The 5 Don'ts of Professional E-Mailing

Holding the corporate positions that I have, and dealing with many other people in corporate, even though some people I only spoke with over e-mail, I made my judgement of them solely off of their e-mails that they sent to me, and it was not always the way that they would want to be judged (the judgement on my end may not have been true, but I only made a judgement based on the evidence that I was given, the e-mail). Granted, those people may have been very highly educated and very proper, but when you are e-mailing someone, you should be taking into account these 5 factors at all times to ensure that you have a positive judgement after the recipient reads your e-mail (If you do not follow these don'ts currently, do not be offended, as I am only providing these don'ts as a means of pointing them out to help you):

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      1. No E-Mail Signature So we are past the point of signing each e-mail by hand, right? Because of that, there is no reason not to sign each of your e-mails, as it can be done automatically for you. Use the automatic signature function of your mail client (Outlook, Thunderbird, etc.)! When people are reading e-mails, make sure that when they go through the trail of e-mails, they can see where every individual e-mail came from, and who it was sent by according to the signature. Having a signature adds that professional touch to make someone take you seriously and know that you mean business. Simply add a salutation, your name, title, and the company which you represent. Some people include their phone number, etc., but in some positions you may only want e-mails, so that will depend on what methods by which you would like people to contact you.
      2. Unprofessional E-Mail Signatures I don't even know where to start here, as I have seen absolutely everything from signatures that looked like someone puked out a rainbow (yes, each letter is a different color, and they included every shade of every color possible, and I have seen that on a few occasions) to no signature at all. The main point here is just to look at how your signature is assembled and make sure that it will give that level of professionalism that you are looking to convey.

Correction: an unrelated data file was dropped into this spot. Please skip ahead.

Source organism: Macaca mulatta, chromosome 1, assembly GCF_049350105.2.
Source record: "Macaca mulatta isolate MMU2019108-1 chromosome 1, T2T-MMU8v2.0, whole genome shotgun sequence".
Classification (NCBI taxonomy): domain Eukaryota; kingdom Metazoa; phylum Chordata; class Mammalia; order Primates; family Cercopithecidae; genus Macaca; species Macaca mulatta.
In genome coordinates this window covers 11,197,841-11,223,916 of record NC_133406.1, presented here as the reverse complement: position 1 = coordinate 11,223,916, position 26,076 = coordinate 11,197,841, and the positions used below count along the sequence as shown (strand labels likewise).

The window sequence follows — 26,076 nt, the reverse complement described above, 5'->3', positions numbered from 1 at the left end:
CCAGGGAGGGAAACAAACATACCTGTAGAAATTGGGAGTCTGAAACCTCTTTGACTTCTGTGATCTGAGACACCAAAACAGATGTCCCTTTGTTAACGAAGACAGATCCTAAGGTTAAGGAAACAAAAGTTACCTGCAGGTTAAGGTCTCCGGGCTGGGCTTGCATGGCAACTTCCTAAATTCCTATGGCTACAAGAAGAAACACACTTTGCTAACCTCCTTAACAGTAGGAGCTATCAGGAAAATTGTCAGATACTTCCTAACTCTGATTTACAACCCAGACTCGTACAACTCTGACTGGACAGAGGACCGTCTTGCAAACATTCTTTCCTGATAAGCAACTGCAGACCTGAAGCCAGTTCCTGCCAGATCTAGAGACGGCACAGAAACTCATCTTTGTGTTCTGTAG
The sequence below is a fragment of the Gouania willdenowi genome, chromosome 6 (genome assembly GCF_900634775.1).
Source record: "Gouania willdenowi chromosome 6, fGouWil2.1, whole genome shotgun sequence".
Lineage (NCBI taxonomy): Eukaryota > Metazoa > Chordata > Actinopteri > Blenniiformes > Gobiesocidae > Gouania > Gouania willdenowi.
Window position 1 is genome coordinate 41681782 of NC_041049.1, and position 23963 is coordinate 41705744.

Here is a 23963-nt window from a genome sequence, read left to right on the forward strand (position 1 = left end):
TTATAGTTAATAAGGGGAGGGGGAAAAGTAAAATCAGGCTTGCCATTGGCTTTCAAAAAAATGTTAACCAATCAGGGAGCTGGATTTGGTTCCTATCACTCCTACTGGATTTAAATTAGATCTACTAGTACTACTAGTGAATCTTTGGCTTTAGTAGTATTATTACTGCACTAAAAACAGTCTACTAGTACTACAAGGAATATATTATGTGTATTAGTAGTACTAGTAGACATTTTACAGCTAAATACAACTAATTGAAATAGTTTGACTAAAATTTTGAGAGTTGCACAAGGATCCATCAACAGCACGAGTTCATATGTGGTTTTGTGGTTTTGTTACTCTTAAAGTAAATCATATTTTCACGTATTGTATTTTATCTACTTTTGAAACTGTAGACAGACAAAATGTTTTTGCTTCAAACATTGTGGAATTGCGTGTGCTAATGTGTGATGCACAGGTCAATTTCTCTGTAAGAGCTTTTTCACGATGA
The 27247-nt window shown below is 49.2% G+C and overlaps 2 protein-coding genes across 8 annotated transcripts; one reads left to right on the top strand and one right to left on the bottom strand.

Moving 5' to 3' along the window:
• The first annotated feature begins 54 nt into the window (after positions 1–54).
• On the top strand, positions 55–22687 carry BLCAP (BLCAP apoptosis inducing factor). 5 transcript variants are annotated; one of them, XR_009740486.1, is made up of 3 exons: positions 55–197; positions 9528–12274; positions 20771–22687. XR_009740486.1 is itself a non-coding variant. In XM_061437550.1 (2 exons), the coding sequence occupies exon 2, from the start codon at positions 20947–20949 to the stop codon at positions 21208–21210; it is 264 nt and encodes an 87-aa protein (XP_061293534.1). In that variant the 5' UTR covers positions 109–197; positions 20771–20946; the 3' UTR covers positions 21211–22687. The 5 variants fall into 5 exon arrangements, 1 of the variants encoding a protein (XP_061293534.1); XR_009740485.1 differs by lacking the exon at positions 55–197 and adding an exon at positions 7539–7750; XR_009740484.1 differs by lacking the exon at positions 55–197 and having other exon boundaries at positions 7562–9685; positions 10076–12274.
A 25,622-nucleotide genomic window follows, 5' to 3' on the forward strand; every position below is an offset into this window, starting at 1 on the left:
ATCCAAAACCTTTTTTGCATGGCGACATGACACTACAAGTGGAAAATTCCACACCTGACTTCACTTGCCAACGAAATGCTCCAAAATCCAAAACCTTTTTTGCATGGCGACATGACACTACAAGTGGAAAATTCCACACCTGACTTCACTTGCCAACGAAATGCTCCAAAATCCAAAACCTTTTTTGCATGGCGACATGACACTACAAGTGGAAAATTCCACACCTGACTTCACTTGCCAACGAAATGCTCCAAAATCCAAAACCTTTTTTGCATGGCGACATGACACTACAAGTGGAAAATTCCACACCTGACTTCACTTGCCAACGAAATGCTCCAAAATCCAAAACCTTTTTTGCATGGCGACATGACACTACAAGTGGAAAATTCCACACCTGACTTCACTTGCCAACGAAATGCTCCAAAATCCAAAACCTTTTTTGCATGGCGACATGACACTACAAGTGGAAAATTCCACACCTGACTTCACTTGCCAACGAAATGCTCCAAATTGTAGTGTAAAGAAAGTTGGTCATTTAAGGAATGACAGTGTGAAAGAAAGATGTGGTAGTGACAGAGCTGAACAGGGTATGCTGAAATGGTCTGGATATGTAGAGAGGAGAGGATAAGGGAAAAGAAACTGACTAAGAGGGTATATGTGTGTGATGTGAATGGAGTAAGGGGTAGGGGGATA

3. Smileys and Emoticons Smileys and emoticons (frown faces, tongue stuck out, etc.) are a no-no that most people know about. If you are looking for people to see you as professional, let your words express your emotions.
      4. No Capitalization of Your Name in "From" Field of E-Mail (What not to do: "sue smith"; What to do: "Sue Smith") As you have heard, the first impression is always the most important. If you look like you don't know how to capitalize your own name, the recipient probably won't think that you know much about anything since it is such an easy task. If you don't know how your e-mail "From" name is presented to a recipient, send yourself an e-mail and look at the "From" column of that e-mail in your inbox (before you open the e-mail).
      5. Grammar, Punctuation, and Spelling You don't have to look like you write for the New York Times when you send your e-mails, but make sure that before you hit the send button that you put some thought into the contents of your e-mail, ensuring that all your i's are dotted and t's are crossed, and that you convey the most professional manner possible. Don't be afraid to consult with an online dictionary to ensure your words are spelled correctly or an online thesaurus to ramp up your perceived intelligence.

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Posted in Law Post Date 12/05/2016